happened often at that time then they are married: the sacramental power in him overcomes his criminal situation and even his being excommunicated as an individual. If he marries you in prison, though excommunicated he still has the indelible sacramental power, which is always there and never can be taken from him. Here again you have a strong practical consequence of this doctrine of the "indelible character."

Now this, of course, stands against the Protestant doctrine of the universal priesthood. Not every Christian has the power to preach and to administer the sacraments, but only those who are ordained, and being ordained means having received sacramental power.

This sacramental power is even embodied in the ritual form of the sacraments. If there is a given ritual formula, no priest, no bishop, can transform it, can omit something from it, can change it, without sinning. The sacramental power is communicated from its origin in the actuality of the Church to the forms which are used there is no arbitrariness possible.

Baptism is only valid in infant baptism... . . . The water of baptism washes away the contamination of original sin... But to have faith later during one's life, as Luther demanded, in the power of baptism as the Divine act which initiates all Christian being, is not sufficient for the forgiveness of sins, and this means baptism loses, religiously speaking, its actual power for the later life. It does mean anything any more except for the fact of the "character indelibilis. It is not a point to which one religiously returns"

The doctrine of transubstantiation is preserved, and where it is preserved you always find a clear test of it, namely, the demand to adore it besides its use. For Protestants, the bread is not the body of Christ, except in the act of performance. For Catholics the bread and wine are the body and the blood of Christ after they have been consecrated. So when you come into an empty Catholic church which you always do when you travel in European countries, because they are the greatest objects of interest in most of the small and big cities then you come into a sacred atmosphere, not into a house which is used on Sundays, and sometimes even on weekdays, but you come into a house in which always, for 24 hours, God Himself is present in the holiest of the holy, on the altar, in the shrine. And this transforms the whole mood which prevails in such a church. There are always lights and always people who go around; there is always God Himself in a defined, circumscript way present on the altar. I believe this is the reason why the attempt of some great Protestant churches, also in this city, to be open for prayer and meditation during the whole day, has a very limited effect, because nothing happens. But if you go into a Roman church, something has happened, the effects of which are still completely there namely, the presence of God Himself, of the body of Christ, on the altar.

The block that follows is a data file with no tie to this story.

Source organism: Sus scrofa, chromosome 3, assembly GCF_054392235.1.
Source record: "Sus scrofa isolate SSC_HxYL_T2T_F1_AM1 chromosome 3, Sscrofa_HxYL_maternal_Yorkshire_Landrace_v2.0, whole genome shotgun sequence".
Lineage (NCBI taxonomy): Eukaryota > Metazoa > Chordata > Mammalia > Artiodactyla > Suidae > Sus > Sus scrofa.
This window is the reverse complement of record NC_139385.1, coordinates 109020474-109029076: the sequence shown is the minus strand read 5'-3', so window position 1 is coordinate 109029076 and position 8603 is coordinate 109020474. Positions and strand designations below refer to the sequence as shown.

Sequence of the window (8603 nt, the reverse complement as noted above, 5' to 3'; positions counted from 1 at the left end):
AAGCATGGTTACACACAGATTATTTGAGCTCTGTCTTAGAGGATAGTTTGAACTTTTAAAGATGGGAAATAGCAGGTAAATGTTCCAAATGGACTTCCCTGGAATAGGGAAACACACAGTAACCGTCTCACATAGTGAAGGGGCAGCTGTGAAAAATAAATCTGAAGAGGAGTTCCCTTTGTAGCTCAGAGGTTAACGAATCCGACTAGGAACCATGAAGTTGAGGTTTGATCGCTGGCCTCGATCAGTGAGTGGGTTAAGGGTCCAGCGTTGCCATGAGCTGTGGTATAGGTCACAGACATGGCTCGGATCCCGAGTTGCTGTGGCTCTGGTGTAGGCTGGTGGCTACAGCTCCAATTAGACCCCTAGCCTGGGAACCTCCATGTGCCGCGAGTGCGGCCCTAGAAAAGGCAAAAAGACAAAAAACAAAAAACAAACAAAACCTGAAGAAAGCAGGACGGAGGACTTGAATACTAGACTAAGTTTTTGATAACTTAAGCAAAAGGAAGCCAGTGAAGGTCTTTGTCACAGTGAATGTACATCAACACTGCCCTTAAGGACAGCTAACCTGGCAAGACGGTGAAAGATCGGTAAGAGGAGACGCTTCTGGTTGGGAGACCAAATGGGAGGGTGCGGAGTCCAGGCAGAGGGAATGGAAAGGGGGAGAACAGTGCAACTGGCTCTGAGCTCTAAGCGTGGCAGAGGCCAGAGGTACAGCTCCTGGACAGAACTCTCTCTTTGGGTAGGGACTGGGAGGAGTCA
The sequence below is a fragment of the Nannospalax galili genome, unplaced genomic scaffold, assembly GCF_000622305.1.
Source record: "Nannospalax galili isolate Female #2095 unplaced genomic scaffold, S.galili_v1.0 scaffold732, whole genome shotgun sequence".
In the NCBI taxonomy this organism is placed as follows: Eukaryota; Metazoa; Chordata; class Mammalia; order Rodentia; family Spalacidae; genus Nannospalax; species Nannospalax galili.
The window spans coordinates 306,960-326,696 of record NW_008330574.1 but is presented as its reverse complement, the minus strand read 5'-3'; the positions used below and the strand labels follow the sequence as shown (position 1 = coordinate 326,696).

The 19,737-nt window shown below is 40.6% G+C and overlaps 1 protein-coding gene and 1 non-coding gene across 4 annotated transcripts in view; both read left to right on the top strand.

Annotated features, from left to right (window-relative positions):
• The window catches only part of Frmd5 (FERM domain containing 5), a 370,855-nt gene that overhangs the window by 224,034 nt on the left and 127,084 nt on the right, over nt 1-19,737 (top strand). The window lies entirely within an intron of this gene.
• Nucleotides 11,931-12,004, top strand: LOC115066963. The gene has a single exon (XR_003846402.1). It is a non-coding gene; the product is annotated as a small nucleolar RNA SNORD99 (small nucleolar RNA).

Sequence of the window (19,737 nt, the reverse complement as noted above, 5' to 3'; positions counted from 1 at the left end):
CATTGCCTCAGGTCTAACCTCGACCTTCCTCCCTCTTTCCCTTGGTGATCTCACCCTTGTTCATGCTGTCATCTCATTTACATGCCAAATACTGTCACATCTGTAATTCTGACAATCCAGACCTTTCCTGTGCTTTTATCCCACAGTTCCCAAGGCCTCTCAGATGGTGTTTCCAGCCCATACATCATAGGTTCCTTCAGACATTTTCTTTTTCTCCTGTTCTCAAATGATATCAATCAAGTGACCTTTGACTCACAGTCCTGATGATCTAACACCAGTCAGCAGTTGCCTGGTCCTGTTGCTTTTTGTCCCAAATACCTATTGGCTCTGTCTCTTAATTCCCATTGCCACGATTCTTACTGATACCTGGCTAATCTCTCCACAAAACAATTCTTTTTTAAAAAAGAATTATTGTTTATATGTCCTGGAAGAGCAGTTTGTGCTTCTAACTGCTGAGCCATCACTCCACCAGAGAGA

On this basis, of course, the Roman church also preserved the Mass against the criticism of the Reformers, and not only the Mass for those who attend, not only the Mass for those who are living, but the Mass, I. e., the sacrifice of the body of Christ, also for those who are dead and in Purgatory. In all these respects, the Council of Trent gave practically no reform at all, nor did it give a better theological foundation. It simply consecrated and confirmed the tradition.